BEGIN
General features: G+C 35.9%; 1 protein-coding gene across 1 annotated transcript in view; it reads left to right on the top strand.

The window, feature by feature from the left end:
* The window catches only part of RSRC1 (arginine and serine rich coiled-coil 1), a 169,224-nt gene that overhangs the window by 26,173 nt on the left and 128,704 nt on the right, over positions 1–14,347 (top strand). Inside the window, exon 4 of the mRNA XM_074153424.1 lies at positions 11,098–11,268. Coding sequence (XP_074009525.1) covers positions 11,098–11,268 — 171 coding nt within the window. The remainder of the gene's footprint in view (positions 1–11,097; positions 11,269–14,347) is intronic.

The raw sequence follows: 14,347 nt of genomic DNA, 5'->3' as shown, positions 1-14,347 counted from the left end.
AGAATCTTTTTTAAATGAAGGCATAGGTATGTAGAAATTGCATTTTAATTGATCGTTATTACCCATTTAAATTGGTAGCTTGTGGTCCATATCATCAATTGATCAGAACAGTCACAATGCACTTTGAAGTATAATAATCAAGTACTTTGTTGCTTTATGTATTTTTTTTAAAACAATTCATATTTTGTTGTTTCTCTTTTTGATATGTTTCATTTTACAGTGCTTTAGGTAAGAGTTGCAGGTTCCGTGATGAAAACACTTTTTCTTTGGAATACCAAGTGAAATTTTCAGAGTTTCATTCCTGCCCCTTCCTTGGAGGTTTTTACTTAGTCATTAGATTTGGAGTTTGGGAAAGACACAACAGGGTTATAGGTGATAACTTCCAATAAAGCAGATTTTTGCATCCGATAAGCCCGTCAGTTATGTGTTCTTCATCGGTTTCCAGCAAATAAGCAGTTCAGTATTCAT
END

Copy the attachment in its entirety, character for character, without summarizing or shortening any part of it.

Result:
General features: G+C 35.9%; 1 protein-coding gene across 1 annotated transcript in view; it reads left to right on the top strand.

The window, feature by feature from the left end:
* The window catches only part of RSRC1 (arginine and serine rich coiled-coil 1), a 169,224-nt gene that overhangs the window by 26,173 nt on the left and 128,704 nt on the right, over positions 1–14,347 (top strand). Inside the window, exon 4 of the mRNA XM_074153424.1 lies at positions 11,098–11,268. Coding sequence (XP_074009525.1) covers positions 11,098–11,268 — 171 coding nt within the window. The remainder of the gene's footprint in view (positions 1–11,097; positions 11,269–14,347) is intronic.

The raw sequence follows: 14,347 nt of genomic DNA, 5'->3' as shown, positions 1-14,347 counted from the left end.
AGAATCTTTTTTAAATGAAGGCATAGGTATGTAGAAATTGCATTTTAATTGATCGTTATTACCCATTTAAATTGGTAGCTTGTGGTCCATATCATCAATTGATCAGAACAGTCACAATGCACTTTGAAGTATAATAATCAAGTACTTTGTTGCTTTATGTATTTTTTTTAAAACAATTCATATTTTGTTGTTTCTCTTTTTGATATGTTTCATTTTACAGTGCTTTAGGTAAGAGTTGCAGGTTCCGTGATGAAAACACTTTTTCTTTGGAATACCAAGTGAAATTTTCAGAGTTTCATTCCTGCCCCTTCCTTGGAGGTTTTTACTTAGTCATTAGATTTGGAGTTTGGGAAAGACACAACAGGGTTATAGGTGATAACTTCCAATAAAGCAGATTTTTGCATCCGATAAGCCCGTCAGTTATGTGTTCTTCATCGGTTTCCAGCAAATAAGCAGTTCAGTATTCAT